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Go for the Green: University of Louisville’s Sustainability

Nov 02

Go for the Green: University of Louisville’s Sustainability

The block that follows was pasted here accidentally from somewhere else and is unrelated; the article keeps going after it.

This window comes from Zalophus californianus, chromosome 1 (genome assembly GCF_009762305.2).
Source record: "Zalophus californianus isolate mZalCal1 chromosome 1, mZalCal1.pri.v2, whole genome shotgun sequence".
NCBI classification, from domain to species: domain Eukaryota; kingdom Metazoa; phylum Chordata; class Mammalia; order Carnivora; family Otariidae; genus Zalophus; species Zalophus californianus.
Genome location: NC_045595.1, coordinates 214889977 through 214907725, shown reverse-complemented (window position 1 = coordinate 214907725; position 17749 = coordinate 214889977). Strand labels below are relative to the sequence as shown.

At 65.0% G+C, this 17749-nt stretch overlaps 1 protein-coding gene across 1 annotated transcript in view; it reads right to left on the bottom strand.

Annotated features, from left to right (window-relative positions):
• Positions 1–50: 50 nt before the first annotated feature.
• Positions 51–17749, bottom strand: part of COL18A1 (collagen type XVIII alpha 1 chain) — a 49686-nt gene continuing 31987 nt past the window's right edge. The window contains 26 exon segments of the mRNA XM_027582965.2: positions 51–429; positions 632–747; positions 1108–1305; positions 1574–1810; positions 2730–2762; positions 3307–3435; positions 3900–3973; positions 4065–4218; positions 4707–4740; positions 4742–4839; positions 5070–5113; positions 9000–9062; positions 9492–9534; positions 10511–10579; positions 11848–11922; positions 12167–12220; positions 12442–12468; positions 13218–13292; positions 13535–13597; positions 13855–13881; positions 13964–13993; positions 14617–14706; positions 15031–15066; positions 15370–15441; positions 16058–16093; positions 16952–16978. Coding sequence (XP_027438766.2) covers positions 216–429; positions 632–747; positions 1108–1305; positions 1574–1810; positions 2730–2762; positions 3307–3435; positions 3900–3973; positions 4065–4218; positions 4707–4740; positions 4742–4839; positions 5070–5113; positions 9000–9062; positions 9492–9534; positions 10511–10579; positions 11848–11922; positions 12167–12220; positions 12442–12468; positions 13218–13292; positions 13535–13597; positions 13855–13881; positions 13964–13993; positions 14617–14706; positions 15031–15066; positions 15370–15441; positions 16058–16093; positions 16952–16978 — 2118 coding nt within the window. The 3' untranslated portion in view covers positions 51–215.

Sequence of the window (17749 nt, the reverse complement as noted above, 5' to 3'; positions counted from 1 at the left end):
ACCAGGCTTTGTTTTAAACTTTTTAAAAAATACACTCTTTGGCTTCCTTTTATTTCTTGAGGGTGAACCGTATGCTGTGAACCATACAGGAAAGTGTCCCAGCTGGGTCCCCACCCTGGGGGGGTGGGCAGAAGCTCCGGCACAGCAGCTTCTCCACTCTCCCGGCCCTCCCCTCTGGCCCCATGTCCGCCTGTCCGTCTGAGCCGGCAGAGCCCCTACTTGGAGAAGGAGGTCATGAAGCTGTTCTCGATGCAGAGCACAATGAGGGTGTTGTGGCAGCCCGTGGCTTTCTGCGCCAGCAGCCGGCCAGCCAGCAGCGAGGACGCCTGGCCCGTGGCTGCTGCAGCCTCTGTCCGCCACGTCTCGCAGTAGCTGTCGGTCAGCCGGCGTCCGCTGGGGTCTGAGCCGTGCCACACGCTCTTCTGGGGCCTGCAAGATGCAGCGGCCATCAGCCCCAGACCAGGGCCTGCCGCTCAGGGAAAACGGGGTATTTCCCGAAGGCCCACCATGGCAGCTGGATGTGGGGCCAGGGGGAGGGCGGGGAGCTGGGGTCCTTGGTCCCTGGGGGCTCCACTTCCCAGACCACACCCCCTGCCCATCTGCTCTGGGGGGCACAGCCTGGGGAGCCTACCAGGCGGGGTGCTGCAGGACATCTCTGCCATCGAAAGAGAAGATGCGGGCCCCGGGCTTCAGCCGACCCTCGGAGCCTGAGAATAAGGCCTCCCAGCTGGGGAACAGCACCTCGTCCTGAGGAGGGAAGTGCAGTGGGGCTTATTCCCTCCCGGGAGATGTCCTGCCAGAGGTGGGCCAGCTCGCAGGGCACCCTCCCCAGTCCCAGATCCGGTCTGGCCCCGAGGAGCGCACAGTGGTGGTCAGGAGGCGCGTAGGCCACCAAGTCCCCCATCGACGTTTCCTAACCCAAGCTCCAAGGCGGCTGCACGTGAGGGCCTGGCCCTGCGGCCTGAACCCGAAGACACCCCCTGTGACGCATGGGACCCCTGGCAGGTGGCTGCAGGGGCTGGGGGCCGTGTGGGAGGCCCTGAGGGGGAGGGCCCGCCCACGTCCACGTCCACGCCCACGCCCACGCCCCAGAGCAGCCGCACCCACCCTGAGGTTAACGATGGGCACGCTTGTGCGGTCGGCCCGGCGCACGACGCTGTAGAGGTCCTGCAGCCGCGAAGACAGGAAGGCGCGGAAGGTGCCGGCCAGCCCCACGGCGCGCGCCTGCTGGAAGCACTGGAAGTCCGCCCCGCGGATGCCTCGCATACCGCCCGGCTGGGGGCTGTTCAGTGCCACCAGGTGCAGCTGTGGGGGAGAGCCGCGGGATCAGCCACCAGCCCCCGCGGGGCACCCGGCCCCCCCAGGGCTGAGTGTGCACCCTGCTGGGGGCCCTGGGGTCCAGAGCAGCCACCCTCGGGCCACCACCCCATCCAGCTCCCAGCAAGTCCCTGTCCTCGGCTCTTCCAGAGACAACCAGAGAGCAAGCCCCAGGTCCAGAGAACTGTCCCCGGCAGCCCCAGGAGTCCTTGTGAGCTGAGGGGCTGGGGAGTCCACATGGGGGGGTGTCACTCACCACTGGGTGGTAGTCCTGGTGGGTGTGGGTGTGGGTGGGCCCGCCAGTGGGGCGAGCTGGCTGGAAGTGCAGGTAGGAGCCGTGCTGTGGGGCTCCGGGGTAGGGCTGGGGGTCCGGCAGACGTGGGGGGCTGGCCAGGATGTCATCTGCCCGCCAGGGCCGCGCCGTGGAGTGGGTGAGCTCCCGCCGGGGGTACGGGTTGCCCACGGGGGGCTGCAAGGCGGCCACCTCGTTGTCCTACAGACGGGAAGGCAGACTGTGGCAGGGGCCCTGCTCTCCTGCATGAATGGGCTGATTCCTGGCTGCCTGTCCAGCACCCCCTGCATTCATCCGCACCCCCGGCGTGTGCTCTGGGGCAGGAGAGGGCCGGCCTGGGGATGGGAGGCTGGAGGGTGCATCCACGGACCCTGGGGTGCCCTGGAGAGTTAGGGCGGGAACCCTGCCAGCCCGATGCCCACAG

University of Louisville is working with Louisville’s Metropolitan Sewer District (MSD) on a variety of green infrastructure projects to help keep storm water runoff out of the combined sewer system. In the past, every raindrop that hit U of L’s rooftops (over 2.2 million square feet on Belknap campus alone) and pavements was channeled into the same sewer system that handles sewage. The University has three campuses. The 287-acre Belknap Campus is three miles from downtown Louisville and houses seven of the university’s 12 colleges and schools.  The sewer system can potentially handle storm water from U of L, but the treatment plants at the end of the pipe often cannot.  This leads to unsavory conditions, as well as, dangerous releases of untreated sewage into the Ohio River, which poses a threat to human health and ecological integrity. The University has pursued means of lessening the risk of flood and reducing the campus’ contribution to the problem by diverting storm water from the sewer system all together, through infiltration and rainwater harvesting projects, or by slowing its release through water absorbing changes to the campus landscape. Around campus, there are disconnected downspouts, installed vegetated green roofs, and built rain gardens and bioswales to facilitate groundwater recharge through infiltration. In recent years, U of L made several changes to campus landscaping, parking lots and rooftops, with the help of $1.25 million in cost-sharing from the Metropolitan Sewer District. This year, MSD confirmed that U of L’s projects are diverting about 72 million gallons of storm water every year. This significant investment will essentially pay for itself by helping prevent millions of dollars in future flood damage. MSD’s investment in Belknap campus storm water projects is part of an $850 million agreement that MSD made in federal court with the U.S. Environmental Protection Agency and state regulators to reduce the incidence of combined sewer overflows into waterways during storm...